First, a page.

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High prevalence of posterior polymorphous corneal dystrophy in the Czech Republic; linkage disequilibrium mapping and dating an ancestral mutation.

Liskova, P; Gwilliam, R; Filipec, M; Jirsova, K; Reinstein Merjava, S; Deloukas, P; Webb, TR; ... Hardcastle, AJ; + view all (2012) High prevalence of posterior polymorphous corneal dystrophy in the Czech Republic; linkage disequilibrium mapping and dating an ancestral mutation. PLoS One , 7 (9) , Article e45495. 10.1371/journal.pone.0045495. Green open access

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Abstract

Posterior polymorphous corneal dystrophy (PPCD) is a rare autosomal dominant genetically heterogeneous disorder. Nineteen Czech PPCD pedigrees with 113 affected family members were identified, and 17 of these kindreds were genotyped for markers on chromosome 20p12.1- 20q12. Comparison of haplotypes in 81 affected members, 20 unaffected first degree relatives and 13 spouses, as well as 55 unrelated controls, supported the hypothesis of a shared ancestor in 12 families originating from one geographic location. In 38 affected individuals from nine of these pedigrees, a common haplotype was observed between D20S48 and D20S107 spanning approximately 23 Mb, demonstrating segregation of disease with the PPCD1 locus. This haplotype was not detected in 110 ethnically matched control chromosomes. Within the common founder haplotype, a core mini-haplotype was detected for D20S605, D20S182 and M189K2 in all 67 affected members from families 1-12, however alleles representing the core mini-haplotype were also detected in population matched controls. The most likely location of the responsible gene within the disease interval, and estimated mutational age, were inferred by linkage disequilibrium mapping (DMLE+2.3). The appearance of a disease-causing mutation was dated between 64-133 generations. The inferred ancestral locus carrying a PPCD1 disease-causing variant within the disease interval spans 60 Kb on 20p11.23, which contains a single known protein coding gene, ZNF133. However, direct sequence analysis of coding and untranslated exons did not reveal a potential pathogenic mutation. Microdeletion or duplication was also excluded by comparative genomic hybridization using a dense chromosome 20 specific array. Geographical origin, haplotype and statistical analysis suggest that in 14 unrelated families an as yet undiscovered mutation on 20p11.23 was inherited from a common ancestor. Prevalence of PPCD in the Czech Republic appears to be the highest worldwide and our data suggests that at least one other novel locus for PPCD also exists.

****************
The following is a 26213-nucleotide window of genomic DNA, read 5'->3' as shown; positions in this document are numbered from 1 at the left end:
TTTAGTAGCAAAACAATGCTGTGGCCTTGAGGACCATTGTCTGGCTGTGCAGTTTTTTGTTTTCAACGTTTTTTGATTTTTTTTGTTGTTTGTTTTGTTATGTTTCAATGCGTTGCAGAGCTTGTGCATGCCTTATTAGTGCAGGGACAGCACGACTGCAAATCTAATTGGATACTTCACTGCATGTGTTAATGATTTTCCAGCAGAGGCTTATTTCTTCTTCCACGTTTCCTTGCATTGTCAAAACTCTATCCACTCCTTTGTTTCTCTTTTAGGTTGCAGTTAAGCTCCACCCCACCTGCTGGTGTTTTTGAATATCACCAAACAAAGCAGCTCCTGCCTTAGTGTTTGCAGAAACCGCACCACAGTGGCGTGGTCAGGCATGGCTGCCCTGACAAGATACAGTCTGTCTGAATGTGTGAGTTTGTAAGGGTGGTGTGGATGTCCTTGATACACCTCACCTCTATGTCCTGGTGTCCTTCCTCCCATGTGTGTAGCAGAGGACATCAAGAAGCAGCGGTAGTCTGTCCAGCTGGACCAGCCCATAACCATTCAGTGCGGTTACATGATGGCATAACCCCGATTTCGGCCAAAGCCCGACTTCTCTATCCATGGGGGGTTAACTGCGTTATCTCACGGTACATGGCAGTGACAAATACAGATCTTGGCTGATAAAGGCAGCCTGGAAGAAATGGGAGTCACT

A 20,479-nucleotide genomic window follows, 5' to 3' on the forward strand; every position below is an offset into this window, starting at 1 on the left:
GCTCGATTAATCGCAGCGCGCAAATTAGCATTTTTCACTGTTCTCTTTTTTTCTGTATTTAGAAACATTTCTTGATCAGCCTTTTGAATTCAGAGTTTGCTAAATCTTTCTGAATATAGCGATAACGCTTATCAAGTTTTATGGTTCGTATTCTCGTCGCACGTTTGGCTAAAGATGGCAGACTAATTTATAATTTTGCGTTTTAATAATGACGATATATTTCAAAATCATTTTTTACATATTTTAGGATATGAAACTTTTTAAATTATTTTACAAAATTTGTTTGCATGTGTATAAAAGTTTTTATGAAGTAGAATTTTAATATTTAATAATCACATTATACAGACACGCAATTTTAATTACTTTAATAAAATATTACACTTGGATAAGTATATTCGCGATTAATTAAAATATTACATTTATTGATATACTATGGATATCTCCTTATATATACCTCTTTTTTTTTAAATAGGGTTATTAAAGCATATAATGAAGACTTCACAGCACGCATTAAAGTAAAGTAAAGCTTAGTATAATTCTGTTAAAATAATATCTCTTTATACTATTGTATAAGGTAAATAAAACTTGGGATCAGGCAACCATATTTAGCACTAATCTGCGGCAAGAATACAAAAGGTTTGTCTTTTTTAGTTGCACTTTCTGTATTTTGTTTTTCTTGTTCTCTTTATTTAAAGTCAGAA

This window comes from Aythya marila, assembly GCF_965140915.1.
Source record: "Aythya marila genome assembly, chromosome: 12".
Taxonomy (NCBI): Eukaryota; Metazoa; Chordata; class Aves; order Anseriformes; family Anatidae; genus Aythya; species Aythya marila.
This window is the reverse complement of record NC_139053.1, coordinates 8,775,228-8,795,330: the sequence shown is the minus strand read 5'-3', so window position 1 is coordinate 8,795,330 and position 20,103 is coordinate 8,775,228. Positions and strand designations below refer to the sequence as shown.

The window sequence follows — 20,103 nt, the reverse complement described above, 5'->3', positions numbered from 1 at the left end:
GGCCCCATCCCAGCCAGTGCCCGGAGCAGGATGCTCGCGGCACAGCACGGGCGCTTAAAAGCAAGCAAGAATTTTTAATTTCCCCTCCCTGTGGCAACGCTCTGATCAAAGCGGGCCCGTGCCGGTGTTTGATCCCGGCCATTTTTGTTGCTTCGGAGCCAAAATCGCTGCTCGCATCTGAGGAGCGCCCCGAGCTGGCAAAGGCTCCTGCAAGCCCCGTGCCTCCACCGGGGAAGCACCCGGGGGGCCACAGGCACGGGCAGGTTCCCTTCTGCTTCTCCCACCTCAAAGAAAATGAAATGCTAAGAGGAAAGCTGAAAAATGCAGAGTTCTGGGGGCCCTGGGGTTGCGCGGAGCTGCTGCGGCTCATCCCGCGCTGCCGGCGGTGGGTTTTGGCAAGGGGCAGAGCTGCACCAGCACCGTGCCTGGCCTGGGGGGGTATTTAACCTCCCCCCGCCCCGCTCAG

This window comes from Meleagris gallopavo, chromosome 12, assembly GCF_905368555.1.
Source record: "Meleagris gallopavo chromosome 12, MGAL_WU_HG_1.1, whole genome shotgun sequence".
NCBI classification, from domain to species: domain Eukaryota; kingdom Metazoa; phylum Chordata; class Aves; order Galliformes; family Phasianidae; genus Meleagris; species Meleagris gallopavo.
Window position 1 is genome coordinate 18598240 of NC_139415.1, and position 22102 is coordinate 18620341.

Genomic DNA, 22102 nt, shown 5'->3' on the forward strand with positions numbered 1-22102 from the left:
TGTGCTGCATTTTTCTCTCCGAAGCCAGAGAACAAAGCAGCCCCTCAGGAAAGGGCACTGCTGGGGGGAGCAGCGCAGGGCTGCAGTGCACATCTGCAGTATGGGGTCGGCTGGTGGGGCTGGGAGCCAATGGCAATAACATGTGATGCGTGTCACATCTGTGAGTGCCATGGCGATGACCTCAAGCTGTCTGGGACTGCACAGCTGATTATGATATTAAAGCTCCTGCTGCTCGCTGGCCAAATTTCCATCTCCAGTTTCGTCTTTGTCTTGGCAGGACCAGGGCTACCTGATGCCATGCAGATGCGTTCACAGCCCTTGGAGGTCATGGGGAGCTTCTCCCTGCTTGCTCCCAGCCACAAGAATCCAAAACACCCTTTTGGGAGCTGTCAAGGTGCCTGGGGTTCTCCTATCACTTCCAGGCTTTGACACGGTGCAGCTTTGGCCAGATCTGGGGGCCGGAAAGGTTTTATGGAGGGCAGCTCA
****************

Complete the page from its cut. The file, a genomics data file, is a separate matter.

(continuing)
Type: Article
Title: High prevalence of posterior polymorphous corneal dystrophy in the Czech Republic; linkage disequilibrium mapping and dating an ancestral mutation.
Location: United States
Open access status: An open access version is available from UCL Discovery
DOI: 10.1371/journal.pone.0045495
Publisher version: http://dx.doi.org/10.1371/journal.pone.0045495
Language: English
Additional information: © Liskova et al. This is an open-access article distributed under the terms of the Creative Commons Attribution License, which permits unrestricted use, distribution, and reproduction in any medium, provided the original author and source are credited. This work was supported by research grant GACR P301/12/P591. Institutional support was provided by UNCE 204011 and PRVOUK-P24/LF1/3 programs of the Charles University in Prague. AJH is a Faculty member of the National Institute for Health Research (NIHR) Biomedical Research Centre based at Moorfields Eye Hospital NHS Foundation Trust and UCL Institute of Ophthalmology. The funders had no role in study design, data collection and analysis, decision to publish, or preparation of the manuscript.
UCL classification: UCL
UCL > Provost and Vice Provost Offices
UCL > Provost and Vice Provost Offices > School of Life and Medical Sciences
UCL > Provost and Vice Provost Offices > School of Life and Medical Sciences > Faculty of Brain Sciences
UCL > Provost and Vice Provost Offices > School of Life and Medical Sciences > Faculty of Brain Sciences > Institute of Ophthalmology
URI: https://discovery.ucl.ac.uk/id/eprint/1377379
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